The Owner-Operator Independent Driver’s Association and The Owner-Operator’s Business Association of Canada have filed comments opposing mandated “speed limiters” on trucks operating in the Canadian Province of Ontario.
The Ontario Trucking Association recently asked the Ministry of Transportation to amend existing laws to require speed limiters, commonly known as “governors,” on commercial trucks manufactured after 1995 operating in Ontario. OTA would require the speed limiters to be programmed to restrict vehicles to a maximum speed of 65 mph (105 km/h).
OOIDA – with more than 133,000 members in the United States and Canada – has joined OBAC in opposing the proposed mandate because of the implication the proposal was headed for broad application. “They’re not just wanting this for Ontario, they’re wanting this for all of North America, including the U.S.,” says Jim Johnston, OOIDA president and chief executive officer. “The proposed speed limiters will have a significant impact on the day-to-day operations of professional drivers, as well as the safety of all highway users.”
Joanne Ritchie, OBAC’s executive director, agrees. “When you have cars going faster than trucks, that in fact creates unsafe conditions,” Ritchie says. “When you get trucks in the left lane or right lane going slower, it creates all kinds of problems with cars weaving around them, trying to get on and off the interstates.”
According to OOIDA and OBAC, studies show light vehicle drivers are the primary speeders on Canada’s highways. While OOIDA and OBAC do not condone unsafe driving habits and agree that excessive speeding is a legitimate subject of concern, the groups agree with highway safety engineers who believe that highways are safest when all vehicles are traveling at the same speed regardless of the speed limit.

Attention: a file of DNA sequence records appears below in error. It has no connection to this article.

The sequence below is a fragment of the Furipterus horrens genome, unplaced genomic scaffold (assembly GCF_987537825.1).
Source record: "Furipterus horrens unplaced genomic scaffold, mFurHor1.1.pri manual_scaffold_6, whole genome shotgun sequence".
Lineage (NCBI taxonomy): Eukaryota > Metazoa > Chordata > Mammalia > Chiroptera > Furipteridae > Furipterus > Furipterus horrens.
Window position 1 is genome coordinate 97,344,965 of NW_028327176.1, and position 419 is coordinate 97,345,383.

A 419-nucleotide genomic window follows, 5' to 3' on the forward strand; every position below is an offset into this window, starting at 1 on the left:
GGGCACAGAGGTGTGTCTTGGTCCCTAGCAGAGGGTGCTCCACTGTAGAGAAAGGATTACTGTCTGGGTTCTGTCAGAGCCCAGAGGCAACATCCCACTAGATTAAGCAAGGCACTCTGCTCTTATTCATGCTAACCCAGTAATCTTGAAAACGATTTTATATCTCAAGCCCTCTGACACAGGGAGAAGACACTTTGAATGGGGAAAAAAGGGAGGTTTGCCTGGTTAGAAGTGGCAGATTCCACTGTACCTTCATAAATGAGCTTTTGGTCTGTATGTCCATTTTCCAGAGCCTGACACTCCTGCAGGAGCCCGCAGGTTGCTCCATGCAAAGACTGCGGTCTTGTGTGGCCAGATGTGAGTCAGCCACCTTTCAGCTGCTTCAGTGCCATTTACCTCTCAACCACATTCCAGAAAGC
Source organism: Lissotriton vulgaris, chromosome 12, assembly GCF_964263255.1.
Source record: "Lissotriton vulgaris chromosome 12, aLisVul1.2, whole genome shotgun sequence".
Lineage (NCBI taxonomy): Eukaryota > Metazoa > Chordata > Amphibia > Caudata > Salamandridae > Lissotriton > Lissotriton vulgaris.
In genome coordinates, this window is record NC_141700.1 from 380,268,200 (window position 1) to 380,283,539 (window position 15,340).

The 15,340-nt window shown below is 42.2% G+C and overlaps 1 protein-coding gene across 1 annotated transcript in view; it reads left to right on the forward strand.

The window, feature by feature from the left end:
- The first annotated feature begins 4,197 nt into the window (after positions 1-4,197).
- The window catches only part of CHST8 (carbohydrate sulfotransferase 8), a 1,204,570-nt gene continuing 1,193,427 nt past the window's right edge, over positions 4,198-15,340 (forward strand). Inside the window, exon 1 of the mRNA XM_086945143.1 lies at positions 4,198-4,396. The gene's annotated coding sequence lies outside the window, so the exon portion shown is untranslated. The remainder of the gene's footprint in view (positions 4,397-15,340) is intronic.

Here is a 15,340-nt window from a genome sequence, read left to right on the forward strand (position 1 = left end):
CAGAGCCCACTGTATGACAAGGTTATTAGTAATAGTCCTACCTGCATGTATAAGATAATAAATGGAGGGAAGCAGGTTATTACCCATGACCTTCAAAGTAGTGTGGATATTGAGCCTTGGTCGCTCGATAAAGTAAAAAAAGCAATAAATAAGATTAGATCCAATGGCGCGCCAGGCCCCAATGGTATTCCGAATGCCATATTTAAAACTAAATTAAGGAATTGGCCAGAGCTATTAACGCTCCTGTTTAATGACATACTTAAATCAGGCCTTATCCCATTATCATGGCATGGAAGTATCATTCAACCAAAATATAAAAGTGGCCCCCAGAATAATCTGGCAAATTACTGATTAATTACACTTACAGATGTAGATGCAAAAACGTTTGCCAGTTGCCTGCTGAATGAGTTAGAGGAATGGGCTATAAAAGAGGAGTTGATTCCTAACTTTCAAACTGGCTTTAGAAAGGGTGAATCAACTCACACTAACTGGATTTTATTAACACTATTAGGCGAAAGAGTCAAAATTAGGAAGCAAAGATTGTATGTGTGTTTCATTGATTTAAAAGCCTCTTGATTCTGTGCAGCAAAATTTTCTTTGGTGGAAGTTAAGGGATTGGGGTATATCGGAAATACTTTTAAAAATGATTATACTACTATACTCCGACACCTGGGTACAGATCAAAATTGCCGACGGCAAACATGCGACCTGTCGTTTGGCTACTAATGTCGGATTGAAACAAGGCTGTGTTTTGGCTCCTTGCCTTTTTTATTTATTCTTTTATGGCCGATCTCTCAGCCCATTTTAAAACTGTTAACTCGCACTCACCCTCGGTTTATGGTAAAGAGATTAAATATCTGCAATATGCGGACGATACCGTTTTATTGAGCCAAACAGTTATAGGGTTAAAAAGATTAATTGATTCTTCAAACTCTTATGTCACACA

“Many of OTA’s member motor carriers have adopted speed-limiter technology as the method of limiting the speeds traveled by their fleets of trucks, a decision that has apparently made it more difficult to keep and recruit drivers,” Johnston says. “However, it is not the proper role of government to solve this business dilemma for them by forcing speed limiters down everyone else’s throat so as not to lose their competitive edge.”
OOIDA and OBAC filed their comments in response to an open comment deadline set by the Ministry of Transportation of Ontario.
OTA believes that there are good environmental, safety and economic reasons for making the activation of speed limiters mandatory. The OTA proposal already has won support from groups like Pollution Probe, CAA Ontario, the Canada Safety Council, Traffic Injury Research Foundation, Smartrisk, RoadWatch, Markel Insurance Company of Canada, Old Republic Insurance Company of Canada, and the Transportation Health & Safety Association of Ontario.
At a press conference in Toronto last November, OTA President David Bradley said the OTA plan “demonstrates the industry’s commitment to ensure all trucks on the highways operate at a safe speed and that incidents of tailgating and improper lane changes are reduced.” In addition, he characterized the proposal “as perhaps the single most significant measure any industry has put on the table to conserve fuel and help the country meet its commitments under the Kyoto Accord.”
In developing its policy, OTA says it consulted with a wide range of stakeholders, including truck drivers, owner-operators, carriers, truck and engine manufacturers, insurance companies, enforcement and road safety agencies, government and the motoring public. OTA chairman Scott Smith, president of JD Smith & Sons of Toronto, oversaw a committee of 13 trucking company CEOs and senior executives charged with the responsibility of developing the OTA plan.
“While OTA’s commitment to safety is well-entrenched and great strides are being made to reduce the impact of trucks on the environment, making the activation of speed limiters mandatory will help us build an ever better trucking industry in Ontario,” Smith said last November.